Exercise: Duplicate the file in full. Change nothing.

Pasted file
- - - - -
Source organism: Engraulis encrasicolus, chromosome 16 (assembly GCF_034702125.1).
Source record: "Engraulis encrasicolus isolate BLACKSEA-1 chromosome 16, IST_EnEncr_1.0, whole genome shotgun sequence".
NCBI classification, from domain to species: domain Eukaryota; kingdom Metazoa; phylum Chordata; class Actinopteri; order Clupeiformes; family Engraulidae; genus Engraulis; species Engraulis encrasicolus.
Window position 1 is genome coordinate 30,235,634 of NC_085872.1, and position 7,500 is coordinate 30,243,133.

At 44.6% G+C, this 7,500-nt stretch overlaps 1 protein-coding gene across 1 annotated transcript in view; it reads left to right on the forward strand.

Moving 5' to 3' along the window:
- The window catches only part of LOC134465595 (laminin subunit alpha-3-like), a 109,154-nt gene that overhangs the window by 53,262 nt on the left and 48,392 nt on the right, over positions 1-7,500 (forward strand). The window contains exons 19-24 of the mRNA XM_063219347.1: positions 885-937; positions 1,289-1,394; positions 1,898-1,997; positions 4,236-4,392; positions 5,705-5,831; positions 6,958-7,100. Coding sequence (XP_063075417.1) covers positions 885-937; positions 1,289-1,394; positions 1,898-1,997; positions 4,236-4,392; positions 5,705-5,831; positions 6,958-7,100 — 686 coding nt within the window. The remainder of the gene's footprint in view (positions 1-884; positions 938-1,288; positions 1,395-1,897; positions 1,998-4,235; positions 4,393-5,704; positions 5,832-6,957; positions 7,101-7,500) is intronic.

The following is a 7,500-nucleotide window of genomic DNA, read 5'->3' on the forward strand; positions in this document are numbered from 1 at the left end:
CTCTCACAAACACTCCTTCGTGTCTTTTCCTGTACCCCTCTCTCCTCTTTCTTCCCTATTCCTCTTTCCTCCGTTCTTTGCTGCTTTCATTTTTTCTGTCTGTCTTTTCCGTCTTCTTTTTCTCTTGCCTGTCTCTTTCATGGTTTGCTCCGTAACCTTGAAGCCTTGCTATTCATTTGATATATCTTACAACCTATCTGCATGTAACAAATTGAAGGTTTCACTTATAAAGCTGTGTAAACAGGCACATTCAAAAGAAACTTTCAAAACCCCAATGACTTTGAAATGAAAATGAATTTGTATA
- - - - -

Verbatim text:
Source organism: Engraulis encrasicolus, chromosome 16 (assembly GCF_034702125.1).
Source record: "Engraulis encrasicolus isolate BLACKSEA-1 chromosome 16, IST_EnEncr_1.0, whole genome shotgun sequence".
NCBI classification, from domain to species: domain Eukaryota; kingdom Metazoa; phylum Chordata; class Actinopteri; order Clupeiformes; family Engraulidae; genus Engraulis; species Engraulis encrasicolus.
Window position 1 is genome coordinate 30,235,634 of NC_085872.1, and position 7,500 is coordinate 30,243,133.

At 44.6% G+C, this 7,500-nt stretch overlaps 1 protein-coding gene across 1 annotated transcript in view; it reads left to right on the forward strand.

Moving 5' to 3' along the window:
- The window catches only part of LOC134465595 (laminin subunit alpha-3-like), a 109,154-nt gene that overhangs the window by 53,262 nt on the left and 48,392 nt on the right, over positions 1-7,500 (forward strand). The window contains exons 19-24 of the mRNA XM_063219347.1: positions 885-937; positions 1,289-1,394; positions 1,898-1,997; positions 4,236-4,392; positions 5,705-5,831; positions 6,958-7,100. Coding sequence (XP_063075417.1) covers positions 885-937; positions 1,289-1,394; positions 1,898-1,997; positions 4,236-4,392; positions 5,705-5,831; positions 6,958-7,100 — 686 coding nt within the window. The remainder of the gene's footprint in view (positions 1-884; positions 938-1,288; positions 1,395-1,897; positions 1,998-4,235; positions 4,393-5,704; positions 5,832-6,957; positions 7,101-7,500) is intronic.

The following is a 7,500-nucleotide window of genomic DNA, read 5'->3' on the forward strand; positions in this document are numbered from 1 at the left end:
CTCTCACAAACACTCCTTCGTGTCTTTTCCTGTACCCCTCTCTCCTCTTTCTTCCCTATTCCTCTTTCCTCCGTTCTTTGCTGCTTTCATTTTTTCTGTCTGTCTTTTCCGTCTTCTTTTTCTCTTGCCTGTCTCTTTCATGGTTTGCTCCGTAACCTTGAAGCCTTGCTATTCATTTGATATATCTTACAACCTATCTGCATGTAACAAATTGAAGGTTTCACTTATAAAGCTGTGTAAACAGGCACATTCAAAAGAAACTTTCAAAACCCCAATGACTTTGAAATGAAAATGAATTTGTATA